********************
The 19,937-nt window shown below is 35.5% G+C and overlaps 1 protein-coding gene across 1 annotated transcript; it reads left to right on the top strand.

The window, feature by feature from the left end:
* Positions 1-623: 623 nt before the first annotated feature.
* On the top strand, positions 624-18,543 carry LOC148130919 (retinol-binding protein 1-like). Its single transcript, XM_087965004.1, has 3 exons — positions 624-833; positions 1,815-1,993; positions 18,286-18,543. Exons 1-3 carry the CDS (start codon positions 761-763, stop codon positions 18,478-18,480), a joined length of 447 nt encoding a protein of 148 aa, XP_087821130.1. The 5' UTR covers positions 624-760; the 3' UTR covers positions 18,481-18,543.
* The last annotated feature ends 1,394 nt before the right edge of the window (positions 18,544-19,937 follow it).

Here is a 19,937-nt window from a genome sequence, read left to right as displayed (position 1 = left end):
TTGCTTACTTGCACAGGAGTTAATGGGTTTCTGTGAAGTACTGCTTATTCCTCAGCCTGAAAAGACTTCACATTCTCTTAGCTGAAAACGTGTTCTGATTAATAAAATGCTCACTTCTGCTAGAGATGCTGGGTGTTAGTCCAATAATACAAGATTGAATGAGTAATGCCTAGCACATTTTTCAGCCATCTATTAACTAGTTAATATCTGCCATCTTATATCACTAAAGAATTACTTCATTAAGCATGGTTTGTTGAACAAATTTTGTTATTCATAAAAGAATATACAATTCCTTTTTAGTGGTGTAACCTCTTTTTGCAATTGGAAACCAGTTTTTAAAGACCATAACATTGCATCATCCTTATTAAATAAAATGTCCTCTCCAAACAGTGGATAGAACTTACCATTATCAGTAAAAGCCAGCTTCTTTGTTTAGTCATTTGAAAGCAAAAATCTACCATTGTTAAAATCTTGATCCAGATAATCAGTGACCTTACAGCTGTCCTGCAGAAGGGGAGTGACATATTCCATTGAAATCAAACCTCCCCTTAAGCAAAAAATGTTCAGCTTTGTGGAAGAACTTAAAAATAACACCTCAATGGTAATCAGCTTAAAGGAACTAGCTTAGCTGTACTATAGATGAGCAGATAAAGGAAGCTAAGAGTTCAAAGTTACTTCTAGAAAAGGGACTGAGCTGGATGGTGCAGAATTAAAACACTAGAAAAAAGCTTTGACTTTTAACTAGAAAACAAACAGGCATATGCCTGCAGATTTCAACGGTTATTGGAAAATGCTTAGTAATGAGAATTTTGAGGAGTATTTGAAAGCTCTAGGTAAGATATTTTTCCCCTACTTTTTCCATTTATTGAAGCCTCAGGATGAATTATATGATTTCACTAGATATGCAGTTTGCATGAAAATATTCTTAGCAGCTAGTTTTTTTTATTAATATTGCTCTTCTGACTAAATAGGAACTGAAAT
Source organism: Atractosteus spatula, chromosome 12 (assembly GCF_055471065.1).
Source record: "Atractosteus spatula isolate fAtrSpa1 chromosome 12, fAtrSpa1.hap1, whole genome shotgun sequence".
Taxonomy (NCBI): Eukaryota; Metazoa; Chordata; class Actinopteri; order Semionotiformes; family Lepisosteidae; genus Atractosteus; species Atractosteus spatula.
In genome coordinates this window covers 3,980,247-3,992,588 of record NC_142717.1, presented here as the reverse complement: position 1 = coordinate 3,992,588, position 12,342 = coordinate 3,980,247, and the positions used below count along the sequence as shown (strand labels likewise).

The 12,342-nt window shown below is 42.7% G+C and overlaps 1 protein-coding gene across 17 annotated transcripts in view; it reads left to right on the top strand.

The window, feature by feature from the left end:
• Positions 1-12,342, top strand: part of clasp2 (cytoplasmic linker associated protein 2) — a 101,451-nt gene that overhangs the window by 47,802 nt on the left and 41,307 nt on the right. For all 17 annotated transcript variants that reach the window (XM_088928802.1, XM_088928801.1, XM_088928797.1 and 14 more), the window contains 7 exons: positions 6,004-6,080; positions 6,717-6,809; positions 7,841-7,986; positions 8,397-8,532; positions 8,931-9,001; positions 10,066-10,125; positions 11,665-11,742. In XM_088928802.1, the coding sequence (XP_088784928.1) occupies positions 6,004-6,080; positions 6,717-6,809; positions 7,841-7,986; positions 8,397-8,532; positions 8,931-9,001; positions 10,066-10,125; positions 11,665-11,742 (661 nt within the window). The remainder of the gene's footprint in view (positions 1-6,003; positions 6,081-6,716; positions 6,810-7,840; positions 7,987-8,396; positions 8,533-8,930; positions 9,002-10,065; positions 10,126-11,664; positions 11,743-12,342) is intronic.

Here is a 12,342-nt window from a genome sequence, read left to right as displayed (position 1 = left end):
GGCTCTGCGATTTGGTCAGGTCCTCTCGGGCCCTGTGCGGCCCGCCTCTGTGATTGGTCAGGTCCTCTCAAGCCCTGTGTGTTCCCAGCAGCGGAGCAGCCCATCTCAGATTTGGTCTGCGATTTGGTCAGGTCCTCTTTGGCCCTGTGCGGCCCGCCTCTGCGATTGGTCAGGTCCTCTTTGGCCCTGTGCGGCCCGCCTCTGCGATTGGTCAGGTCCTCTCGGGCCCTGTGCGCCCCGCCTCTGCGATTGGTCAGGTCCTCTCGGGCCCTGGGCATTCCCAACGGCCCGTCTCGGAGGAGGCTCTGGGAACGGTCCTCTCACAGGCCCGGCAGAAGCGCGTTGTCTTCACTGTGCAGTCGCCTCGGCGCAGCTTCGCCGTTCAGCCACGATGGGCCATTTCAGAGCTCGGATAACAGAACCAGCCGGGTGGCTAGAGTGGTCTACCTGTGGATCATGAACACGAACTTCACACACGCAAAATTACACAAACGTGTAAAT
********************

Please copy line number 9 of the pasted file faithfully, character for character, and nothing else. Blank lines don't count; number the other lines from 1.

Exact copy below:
Source record: "Atractosteus spatula isolate fAtrSpa1 chromosome 12, fAtrSpa1.hap1, whole genome shotgun sequence".